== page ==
Procter & Gamble (NYSE: PG) has one of the longest-running dividend payments on the market thanks to its 60-year streak of consecutive payout boosts. But the stock has dropped off of many income investors' watchlists after a few years of subpar raises. The consumer goods giant hiked its dividend by less than 1% in 2016, and by just 3% the year before.
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Compare that to peer Kimberly-Clark (NYSE: KMB) and its 5% increases in both time periods. Yet for future dividend growth, P&G looks like the better bet for income investors today.
Better payout ratio
Both companies saw their payout ratios spike to over 100% of earnings in 2015 as foreign currency swings combined with economic volatility in key markets like Russia, Venezuela, and China to pinch revenue and profits.
The earnings slump was made worse by P&G's decision to begin selling off or discontinuing dozens of its brands. A portfolio reboot that management described as the biggest transformation in the company's history left it with 100 fewer brands overall that were responsible for approximately 15% of revenue and 5% of profits.
P&G annual dividend raises. Chart by author.
Now that the shift is behind it, P&G is in a much stronger position to boost dividends over the coming years. Its payout ratio has plunged back below 50% of earnings, in fact. Sure, some of that decline is a temporary side effect of its portfolio reboot. After all, the $9 billion of extra profit it booked from selling its beauty products won't repeat any time soon.
On the other hand, the company's aggressive cost-cutting has made it much easier to turn a profit, as has the fact that P&G removed many of the least-profitable brands in its portfolio. The company's 21% operating margin, compared to Kimberly-Clark's 18%, points to industry-leading dividend gains ahead.
Kimberly-Clark can cut costs, too, and in fact, the company plans to cleave at least $400 million out of its expense burden this year. And so, investors should focus more on their relative growth prospects for clues as to which company will deliver the bigger earnings gains over the long term.
Image source: Getty Images.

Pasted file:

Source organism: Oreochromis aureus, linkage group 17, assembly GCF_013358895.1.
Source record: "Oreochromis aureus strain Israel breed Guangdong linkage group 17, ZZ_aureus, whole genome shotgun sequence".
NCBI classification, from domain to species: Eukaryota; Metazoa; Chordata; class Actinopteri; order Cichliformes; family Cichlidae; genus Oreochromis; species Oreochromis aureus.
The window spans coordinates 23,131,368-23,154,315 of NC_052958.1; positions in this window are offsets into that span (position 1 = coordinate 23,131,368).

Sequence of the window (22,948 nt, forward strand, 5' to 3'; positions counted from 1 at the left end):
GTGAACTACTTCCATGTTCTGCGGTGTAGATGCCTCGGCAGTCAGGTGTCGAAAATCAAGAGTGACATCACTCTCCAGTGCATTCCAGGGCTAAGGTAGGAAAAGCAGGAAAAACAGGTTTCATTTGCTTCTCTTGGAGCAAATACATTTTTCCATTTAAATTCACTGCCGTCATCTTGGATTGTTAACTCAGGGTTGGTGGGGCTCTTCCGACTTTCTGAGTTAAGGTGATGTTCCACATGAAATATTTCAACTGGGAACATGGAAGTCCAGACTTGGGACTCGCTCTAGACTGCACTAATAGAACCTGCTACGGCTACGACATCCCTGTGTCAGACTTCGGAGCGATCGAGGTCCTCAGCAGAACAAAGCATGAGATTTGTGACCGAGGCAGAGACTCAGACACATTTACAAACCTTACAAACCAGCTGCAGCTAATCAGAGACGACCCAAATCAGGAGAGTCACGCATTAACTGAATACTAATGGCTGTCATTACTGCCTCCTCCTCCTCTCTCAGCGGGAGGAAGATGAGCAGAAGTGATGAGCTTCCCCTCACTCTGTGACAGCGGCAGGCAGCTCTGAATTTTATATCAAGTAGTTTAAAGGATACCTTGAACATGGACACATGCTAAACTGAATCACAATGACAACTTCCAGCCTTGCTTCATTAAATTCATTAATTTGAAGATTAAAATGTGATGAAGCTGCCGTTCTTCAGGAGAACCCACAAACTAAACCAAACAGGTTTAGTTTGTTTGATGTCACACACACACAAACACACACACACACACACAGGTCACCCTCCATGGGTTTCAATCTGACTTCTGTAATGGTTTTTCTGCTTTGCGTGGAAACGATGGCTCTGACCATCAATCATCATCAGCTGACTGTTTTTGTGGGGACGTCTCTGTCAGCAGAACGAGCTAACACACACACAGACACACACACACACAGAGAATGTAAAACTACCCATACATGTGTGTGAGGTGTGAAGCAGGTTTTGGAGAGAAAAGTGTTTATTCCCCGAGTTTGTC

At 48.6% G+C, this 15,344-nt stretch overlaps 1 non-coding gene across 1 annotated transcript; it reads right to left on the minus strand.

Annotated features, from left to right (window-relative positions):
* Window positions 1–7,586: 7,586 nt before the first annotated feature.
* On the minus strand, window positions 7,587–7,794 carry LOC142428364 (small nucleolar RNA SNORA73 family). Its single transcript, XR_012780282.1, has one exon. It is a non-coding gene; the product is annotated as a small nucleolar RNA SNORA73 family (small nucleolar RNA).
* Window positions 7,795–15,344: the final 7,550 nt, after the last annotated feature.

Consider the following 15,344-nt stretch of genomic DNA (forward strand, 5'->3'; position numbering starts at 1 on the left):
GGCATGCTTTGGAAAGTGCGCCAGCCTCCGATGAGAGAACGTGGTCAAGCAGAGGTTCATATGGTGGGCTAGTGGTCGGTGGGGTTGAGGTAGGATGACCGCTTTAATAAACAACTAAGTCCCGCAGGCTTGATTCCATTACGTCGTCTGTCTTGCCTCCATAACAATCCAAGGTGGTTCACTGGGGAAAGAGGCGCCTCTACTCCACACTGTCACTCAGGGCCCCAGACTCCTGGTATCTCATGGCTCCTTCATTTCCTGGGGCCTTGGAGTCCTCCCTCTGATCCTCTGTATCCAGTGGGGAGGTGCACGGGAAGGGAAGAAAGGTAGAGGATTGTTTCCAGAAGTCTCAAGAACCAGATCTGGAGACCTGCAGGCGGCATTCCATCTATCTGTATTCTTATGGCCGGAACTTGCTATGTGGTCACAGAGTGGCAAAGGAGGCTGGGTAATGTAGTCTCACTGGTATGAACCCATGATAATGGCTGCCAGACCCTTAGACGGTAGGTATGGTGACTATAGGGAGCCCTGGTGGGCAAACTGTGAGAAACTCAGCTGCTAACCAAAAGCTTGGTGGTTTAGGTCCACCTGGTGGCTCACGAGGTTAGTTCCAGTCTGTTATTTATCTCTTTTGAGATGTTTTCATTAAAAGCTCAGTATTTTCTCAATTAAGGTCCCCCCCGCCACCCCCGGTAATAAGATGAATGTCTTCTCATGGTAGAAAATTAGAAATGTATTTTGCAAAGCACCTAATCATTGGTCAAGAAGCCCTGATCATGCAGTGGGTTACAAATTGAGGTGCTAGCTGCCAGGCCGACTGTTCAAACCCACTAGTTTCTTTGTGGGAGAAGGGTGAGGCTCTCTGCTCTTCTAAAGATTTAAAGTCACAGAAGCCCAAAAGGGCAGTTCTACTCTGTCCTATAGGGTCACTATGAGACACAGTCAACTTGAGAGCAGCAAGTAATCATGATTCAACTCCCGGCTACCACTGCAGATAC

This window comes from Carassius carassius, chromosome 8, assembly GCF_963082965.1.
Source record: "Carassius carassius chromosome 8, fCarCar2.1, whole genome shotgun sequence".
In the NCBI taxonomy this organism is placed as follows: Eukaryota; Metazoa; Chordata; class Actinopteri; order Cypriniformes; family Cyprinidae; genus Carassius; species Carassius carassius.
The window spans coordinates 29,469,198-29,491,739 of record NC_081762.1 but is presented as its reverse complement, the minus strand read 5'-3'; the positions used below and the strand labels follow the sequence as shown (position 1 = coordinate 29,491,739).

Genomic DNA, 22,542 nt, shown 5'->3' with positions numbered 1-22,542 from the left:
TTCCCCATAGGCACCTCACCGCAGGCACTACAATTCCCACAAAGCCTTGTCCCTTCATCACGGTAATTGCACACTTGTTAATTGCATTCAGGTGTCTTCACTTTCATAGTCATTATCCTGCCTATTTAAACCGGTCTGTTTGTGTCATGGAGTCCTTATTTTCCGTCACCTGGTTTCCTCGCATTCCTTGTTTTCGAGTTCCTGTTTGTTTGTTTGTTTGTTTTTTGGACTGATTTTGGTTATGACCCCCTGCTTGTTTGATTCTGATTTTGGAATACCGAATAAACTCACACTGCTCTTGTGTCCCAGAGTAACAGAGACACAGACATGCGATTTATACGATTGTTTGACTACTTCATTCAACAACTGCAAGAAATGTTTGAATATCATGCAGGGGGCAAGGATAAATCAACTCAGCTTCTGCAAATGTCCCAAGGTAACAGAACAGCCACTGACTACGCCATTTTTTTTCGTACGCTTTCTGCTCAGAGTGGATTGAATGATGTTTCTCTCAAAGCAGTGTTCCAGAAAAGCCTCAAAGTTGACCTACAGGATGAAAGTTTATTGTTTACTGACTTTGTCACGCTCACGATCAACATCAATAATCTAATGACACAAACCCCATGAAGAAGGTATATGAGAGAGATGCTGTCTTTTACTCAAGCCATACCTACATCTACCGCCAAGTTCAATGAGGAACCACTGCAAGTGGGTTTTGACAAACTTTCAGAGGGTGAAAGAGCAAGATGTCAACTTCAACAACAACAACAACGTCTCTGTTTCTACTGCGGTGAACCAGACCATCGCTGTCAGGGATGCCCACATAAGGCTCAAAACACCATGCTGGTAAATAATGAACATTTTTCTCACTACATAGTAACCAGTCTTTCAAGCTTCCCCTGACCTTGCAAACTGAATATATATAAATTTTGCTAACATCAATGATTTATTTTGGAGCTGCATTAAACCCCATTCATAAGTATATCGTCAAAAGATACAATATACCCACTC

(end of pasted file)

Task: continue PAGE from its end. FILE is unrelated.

P&G has lost market share across its product divisions for two consecutive years. Its shaving business owned 70% of the global market for razors and blades just a few years ago, but competition has whittled the Gillette brand down to a 65% share recently.
Momentum is finally shifting in its favor, though. P&G booked surprisingly strong sales growth in each of the last two quarters to give management confidence to boost its full-year outlook. The company now sees fiscal 2017 organic sales speeding up to a 2.5% pace from 1% in the prior year. Kimberly-Clark, meanwhile, expects to log the same 2% uptick it saw last year.
Why pick Procter & Gamble
P&G believes its slimmer portfolio will grow at a 1% faster organic rate from here on out since it now mainly includes just its strongest brands like Pampers, Bounty, and Crest. Ideally, shareholders would like to see that improved pace come paired with market share gains, which might seem unlikely given its last two years of declines.
However, its track record for innovation and imposing positioning in the industry are core reasons P&G has been able to raise its dividend for 60 consecutive years, compared to Kimberly-Clark's 45-year streak. Those advantages haven't been wiped out over the last few disappointing fiscal years. They've just been temporarily offset by a weak global selling environment and an expensive brand-shedding process. As these conditions improve, P&G looks set to return to consistently strong annual dividend increases.
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